May 6, 2010

Donal Mahoney

The Honey Room

Brother Al, in his hood,
is out in his field
making love to his bees.
From my room I can see him
move through his hives
the way people should move
among people.
The bees give him gold and the gold
turns orange in the jars
that he sells in a room
near the door of the abbey.
The Honey Room, everyone calls it.
Besides Brother Al, only I
go into that room full of honey.
I go in there and bend
and look through the jars
on the shelves and the sills
till there in the orange I see Sue
standing straight
in a field of her own
with a smile
for our garland of children.

—first appeared in Commonweal Magazine, 1969

Those Good Tomatoes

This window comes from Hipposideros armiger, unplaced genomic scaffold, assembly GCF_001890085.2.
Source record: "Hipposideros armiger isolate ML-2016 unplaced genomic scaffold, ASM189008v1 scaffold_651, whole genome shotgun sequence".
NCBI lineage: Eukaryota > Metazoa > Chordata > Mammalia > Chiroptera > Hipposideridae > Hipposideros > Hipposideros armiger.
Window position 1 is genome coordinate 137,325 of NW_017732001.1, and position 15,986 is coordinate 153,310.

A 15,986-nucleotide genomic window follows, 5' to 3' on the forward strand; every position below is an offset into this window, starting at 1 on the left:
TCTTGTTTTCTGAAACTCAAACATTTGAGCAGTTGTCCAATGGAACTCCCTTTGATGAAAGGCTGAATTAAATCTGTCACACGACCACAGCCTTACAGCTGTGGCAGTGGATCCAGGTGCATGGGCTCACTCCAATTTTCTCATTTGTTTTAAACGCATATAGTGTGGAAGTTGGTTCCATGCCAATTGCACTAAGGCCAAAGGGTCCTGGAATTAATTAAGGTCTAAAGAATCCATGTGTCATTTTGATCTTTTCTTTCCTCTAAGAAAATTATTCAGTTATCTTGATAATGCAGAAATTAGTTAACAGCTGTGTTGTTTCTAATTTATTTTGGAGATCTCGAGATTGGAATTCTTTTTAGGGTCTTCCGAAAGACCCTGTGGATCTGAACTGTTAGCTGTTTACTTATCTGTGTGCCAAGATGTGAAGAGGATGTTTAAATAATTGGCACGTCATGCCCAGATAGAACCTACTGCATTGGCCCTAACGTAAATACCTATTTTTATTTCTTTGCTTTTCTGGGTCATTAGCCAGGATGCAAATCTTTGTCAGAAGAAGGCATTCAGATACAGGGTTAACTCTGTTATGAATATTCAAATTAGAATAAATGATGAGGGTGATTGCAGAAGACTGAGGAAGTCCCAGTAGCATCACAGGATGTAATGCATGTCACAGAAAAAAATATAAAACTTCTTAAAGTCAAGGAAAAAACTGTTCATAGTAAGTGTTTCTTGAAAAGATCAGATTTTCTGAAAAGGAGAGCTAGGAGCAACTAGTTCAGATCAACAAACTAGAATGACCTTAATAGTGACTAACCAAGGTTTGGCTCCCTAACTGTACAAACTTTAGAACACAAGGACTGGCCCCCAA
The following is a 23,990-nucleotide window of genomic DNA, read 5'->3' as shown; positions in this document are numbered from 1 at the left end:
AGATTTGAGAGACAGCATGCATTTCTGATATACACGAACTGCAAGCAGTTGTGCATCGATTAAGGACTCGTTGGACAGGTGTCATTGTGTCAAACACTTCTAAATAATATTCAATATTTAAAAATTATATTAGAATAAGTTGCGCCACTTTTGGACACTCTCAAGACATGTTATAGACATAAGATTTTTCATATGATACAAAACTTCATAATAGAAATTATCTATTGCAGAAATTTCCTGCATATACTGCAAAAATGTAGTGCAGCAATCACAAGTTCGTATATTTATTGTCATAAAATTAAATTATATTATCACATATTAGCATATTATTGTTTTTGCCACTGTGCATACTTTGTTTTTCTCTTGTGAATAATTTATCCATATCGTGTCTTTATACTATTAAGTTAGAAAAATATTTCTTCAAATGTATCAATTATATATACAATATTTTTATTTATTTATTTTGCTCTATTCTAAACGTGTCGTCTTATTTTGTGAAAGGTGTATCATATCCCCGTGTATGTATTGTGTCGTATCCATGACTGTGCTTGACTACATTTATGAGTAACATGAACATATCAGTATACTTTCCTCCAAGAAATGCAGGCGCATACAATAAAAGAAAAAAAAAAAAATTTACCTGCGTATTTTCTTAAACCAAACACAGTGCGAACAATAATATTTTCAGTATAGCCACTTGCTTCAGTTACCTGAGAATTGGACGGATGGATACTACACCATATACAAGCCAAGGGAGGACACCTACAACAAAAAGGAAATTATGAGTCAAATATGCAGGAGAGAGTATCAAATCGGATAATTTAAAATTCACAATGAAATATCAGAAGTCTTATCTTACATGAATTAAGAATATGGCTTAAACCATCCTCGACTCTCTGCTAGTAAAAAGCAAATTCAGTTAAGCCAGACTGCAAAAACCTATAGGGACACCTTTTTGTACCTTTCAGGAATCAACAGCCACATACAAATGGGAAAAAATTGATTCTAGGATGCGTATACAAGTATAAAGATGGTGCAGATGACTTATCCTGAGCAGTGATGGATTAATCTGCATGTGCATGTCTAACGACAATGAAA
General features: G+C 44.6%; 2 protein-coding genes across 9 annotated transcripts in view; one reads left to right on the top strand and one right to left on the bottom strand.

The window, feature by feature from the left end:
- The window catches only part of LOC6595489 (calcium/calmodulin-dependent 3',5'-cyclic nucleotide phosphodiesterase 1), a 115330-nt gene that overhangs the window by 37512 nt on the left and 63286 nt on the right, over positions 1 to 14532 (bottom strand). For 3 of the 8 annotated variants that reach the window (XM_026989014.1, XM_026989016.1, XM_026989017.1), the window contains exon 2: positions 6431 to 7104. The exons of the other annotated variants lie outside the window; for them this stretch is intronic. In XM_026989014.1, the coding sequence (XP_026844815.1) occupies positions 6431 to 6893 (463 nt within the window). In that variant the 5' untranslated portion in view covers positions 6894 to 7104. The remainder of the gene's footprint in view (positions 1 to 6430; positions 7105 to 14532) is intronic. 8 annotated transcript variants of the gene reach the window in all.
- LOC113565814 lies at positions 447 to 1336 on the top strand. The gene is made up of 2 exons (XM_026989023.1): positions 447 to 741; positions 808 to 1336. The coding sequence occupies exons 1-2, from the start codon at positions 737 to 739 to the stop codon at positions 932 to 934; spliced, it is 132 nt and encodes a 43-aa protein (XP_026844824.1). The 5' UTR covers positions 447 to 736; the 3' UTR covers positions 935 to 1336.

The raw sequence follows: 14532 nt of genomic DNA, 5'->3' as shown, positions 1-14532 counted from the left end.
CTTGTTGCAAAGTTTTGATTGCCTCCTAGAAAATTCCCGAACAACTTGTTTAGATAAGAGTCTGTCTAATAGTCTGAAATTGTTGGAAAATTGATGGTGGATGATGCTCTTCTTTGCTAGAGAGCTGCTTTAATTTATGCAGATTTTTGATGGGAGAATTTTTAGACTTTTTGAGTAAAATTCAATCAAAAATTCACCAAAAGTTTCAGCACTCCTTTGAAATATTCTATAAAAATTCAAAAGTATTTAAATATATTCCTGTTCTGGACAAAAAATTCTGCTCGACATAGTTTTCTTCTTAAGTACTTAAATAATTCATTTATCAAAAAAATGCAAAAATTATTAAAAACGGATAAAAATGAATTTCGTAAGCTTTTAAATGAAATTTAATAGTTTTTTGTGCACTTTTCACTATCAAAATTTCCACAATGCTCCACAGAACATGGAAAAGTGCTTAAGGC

Chicago, South Side

Late July and I am waiting
for those good tomatoes
brought to the city from farms
on trucks with a swinging scale,
brought to the city
and into the alleys
by Greeks and sons
in late July
and early August,
tomatoes so red they reign
on the sills of my mind all winter
too perfect to eat.

—first appeared in The Christian Science Monitor, 2008


Donal Mahoney, a native of Chicago, lives in St. Louis. He has worked as an editor for The Chicago Sun-Times, Loyola University Press and Washington University in St. Louis. His work has appeared in The Wisconsin Review, The Kansas Quarterly, The South Carolina Review, Revival (Ireland), The Istanbul Literary Review (Turkey) and other national and international publications.

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